The European Commission is planning a 130 billion euro (US$163 billion) economic stimulus program, a spokeswoman for the German economy ministry said on Wednesday.
“That represents 1 percent of gross domestic product for each member state,” she said. “For Germany, that means 25 billion euros.”
German news weekly Der Spiegel reported earlier that the commission would also set aside some of its own funds to arrive at the 130 billion euro sum.
The commission is due to present proposals to grapple with the impact of the global financial crisis next Wednesday.
Commission spokesman Johannes Laitenberger said no decision had been taken on the stimulus package.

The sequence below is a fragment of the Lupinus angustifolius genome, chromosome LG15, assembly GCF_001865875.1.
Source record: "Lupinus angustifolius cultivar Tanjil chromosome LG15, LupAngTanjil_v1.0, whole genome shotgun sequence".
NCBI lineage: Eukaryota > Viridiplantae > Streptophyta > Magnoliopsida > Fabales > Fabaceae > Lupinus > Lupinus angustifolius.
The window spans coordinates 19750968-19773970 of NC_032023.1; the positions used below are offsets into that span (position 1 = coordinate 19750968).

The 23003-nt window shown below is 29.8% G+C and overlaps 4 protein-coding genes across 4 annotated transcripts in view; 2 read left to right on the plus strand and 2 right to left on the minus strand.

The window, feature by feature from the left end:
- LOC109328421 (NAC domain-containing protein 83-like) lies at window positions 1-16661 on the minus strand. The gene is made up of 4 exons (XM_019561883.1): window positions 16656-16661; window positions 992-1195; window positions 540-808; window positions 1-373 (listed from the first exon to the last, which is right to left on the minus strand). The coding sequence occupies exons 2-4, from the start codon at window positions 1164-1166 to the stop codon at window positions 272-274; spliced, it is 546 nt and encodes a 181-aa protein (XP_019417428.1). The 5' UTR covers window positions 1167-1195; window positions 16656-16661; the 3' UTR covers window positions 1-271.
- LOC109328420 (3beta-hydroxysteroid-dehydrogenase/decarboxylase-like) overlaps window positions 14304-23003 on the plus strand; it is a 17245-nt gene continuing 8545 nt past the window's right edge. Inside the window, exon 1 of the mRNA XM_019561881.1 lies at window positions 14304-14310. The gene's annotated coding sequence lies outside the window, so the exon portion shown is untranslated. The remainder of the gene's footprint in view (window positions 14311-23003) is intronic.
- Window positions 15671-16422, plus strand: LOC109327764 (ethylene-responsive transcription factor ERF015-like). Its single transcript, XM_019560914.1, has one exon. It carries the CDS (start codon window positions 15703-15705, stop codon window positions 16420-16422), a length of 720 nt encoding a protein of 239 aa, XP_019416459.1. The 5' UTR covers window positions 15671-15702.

“It is premature to talk about the size and specific orientation of the package because the preparatory work is still underway and there has not yet been a definitive political decision,” Laitenberger said.
German government spokesman Ulrich Wilhelm stressed that Berlin had just committed 32 billion euros over the next two years to its own economic jumpstart plan and expected that to figure in Brussels’ calculations.
“It is unimaginable that our own program would not be taken into account” by the EU Commission, he told the Financial Times Deutschland in an article to appear in yesterday’s issue.
Other member states have cried poverty amid calls for a continent-wide growth plan and the European Commission is likely to seek to redirect funds committed to other efforts to the new package.
The 15-nation eurozone confirmed last week it had fallen into recession for the first time ever, with GDP in the economies using the euro falling by 0.2 percent in the third quarter after a similar drop in the second quarter.
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